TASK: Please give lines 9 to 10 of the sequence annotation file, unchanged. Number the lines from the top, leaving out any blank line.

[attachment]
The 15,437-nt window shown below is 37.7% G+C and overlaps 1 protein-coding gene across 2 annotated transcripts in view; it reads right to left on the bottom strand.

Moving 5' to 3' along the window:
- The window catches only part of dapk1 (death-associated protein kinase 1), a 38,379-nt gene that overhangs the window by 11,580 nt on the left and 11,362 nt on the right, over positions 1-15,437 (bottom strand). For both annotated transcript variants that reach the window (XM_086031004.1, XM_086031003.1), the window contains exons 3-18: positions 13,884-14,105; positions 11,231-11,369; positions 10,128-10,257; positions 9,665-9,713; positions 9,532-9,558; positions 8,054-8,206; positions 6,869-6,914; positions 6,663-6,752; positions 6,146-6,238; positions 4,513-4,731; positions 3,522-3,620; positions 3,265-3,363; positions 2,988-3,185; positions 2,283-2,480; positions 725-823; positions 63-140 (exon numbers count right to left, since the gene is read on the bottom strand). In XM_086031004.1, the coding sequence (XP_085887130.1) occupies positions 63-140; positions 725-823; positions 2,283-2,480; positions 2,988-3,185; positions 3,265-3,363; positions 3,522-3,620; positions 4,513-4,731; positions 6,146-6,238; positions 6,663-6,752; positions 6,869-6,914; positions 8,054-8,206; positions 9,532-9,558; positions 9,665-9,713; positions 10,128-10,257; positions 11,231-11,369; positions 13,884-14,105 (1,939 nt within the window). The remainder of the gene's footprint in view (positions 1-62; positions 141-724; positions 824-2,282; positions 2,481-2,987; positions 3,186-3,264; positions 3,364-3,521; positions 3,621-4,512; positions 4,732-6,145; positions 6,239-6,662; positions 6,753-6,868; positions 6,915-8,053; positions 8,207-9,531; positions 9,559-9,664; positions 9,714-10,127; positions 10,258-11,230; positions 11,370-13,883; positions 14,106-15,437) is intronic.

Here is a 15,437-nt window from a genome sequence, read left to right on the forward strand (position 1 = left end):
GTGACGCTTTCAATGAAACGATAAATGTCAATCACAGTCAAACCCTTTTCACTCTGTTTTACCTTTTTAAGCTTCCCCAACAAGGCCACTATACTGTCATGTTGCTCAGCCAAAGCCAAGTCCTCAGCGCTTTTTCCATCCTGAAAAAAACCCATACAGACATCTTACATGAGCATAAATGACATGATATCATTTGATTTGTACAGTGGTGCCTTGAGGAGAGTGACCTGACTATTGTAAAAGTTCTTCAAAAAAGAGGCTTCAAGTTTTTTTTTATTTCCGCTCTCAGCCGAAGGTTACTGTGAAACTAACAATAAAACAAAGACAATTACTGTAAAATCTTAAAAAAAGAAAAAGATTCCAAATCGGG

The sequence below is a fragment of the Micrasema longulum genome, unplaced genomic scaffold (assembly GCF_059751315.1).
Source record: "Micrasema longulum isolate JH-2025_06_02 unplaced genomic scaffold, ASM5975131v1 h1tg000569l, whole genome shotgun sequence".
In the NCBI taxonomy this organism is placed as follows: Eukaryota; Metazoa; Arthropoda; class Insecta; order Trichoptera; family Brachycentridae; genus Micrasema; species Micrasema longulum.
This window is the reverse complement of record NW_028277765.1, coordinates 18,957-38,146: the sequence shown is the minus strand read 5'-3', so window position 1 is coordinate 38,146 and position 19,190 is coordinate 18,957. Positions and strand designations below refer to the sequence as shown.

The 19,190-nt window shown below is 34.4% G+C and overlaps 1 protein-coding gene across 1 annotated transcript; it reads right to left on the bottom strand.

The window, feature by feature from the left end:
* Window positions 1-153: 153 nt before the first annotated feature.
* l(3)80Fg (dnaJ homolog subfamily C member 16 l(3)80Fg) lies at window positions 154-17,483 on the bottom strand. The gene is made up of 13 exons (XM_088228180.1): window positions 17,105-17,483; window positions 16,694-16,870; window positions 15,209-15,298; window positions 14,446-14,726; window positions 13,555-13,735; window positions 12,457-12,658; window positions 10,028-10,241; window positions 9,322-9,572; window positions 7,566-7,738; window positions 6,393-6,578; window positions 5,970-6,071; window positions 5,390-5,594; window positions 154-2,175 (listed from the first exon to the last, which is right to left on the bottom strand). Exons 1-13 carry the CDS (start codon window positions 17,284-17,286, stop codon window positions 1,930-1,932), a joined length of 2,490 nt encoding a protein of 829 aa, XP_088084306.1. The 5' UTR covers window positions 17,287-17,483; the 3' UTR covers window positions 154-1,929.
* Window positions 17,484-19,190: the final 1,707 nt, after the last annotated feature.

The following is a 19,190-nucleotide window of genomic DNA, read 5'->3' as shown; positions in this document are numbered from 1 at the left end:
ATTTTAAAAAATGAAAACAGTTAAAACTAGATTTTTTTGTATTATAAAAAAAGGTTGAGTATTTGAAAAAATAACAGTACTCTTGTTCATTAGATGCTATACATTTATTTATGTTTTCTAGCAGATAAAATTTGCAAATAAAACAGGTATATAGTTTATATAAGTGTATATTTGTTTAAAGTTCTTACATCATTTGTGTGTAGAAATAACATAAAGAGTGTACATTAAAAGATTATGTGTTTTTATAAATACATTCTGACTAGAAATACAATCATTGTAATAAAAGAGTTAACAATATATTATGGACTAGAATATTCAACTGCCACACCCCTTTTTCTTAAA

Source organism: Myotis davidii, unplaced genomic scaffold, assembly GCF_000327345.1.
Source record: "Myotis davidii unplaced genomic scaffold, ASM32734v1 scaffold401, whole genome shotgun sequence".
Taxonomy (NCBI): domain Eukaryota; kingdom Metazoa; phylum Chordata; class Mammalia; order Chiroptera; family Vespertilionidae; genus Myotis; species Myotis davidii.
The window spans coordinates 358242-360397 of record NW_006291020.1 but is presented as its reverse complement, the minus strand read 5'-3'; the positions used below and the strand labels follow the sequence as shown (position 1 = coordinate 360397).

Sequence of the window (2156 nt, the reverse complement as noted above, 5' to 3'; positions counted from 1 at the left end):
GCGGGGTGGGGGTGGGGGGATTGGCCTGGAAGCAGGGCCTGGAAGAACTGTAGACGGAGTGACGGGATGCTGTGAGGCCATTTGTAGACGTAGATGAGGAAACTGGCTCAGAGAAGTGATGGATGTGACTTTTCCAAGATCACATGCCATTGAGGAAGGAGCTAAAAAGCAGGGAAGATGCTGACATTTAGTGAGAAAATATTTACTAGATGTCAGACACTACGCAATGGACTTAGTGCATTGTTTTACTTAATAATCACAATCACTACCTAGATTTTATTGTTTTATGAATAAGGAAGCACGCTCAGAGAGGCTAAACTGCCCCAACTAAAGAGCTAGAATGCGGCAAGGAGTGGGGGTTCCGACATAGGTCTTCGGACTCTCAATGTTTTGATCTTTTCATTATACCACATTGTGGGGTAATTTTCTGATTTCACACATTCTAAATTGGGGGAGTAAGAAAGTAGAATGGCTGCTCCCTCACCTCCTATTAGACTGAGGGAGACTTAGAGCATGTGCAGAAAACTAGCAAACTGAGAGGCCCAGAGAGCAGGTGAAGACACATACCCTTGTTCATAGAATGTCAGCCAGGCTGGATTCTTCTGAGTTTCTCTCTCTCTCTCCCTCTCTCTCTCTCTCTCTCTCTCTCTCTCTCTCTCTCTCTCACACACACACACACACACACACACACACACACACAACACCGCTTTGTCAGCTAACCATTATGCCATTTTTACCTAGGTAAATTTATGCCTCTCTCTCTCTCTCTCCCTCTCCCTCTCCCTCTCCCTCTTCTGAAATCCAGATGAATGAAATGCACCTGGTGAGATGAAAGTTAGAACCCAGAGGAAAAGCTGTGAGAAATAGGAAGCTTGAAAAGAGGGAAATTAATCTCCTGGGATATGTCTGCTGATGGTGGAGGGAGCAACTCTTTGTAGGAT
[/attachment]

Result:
This window is the reverse complement of record NW_028277765.1, coordinates 18,957-38,146: the sequence shown is the minus strand read 5'-3', so window position 1 is coordinate 38,146 and position 19,190 is coordinate 18,957. Positions and strand designations below refer to the sequence as shown.

The 19,190-nt window shown below is 34.4% G+C and overlaps 1 protein-coding gene across 1 annotated transcript; it reads right to left on the bottom strand.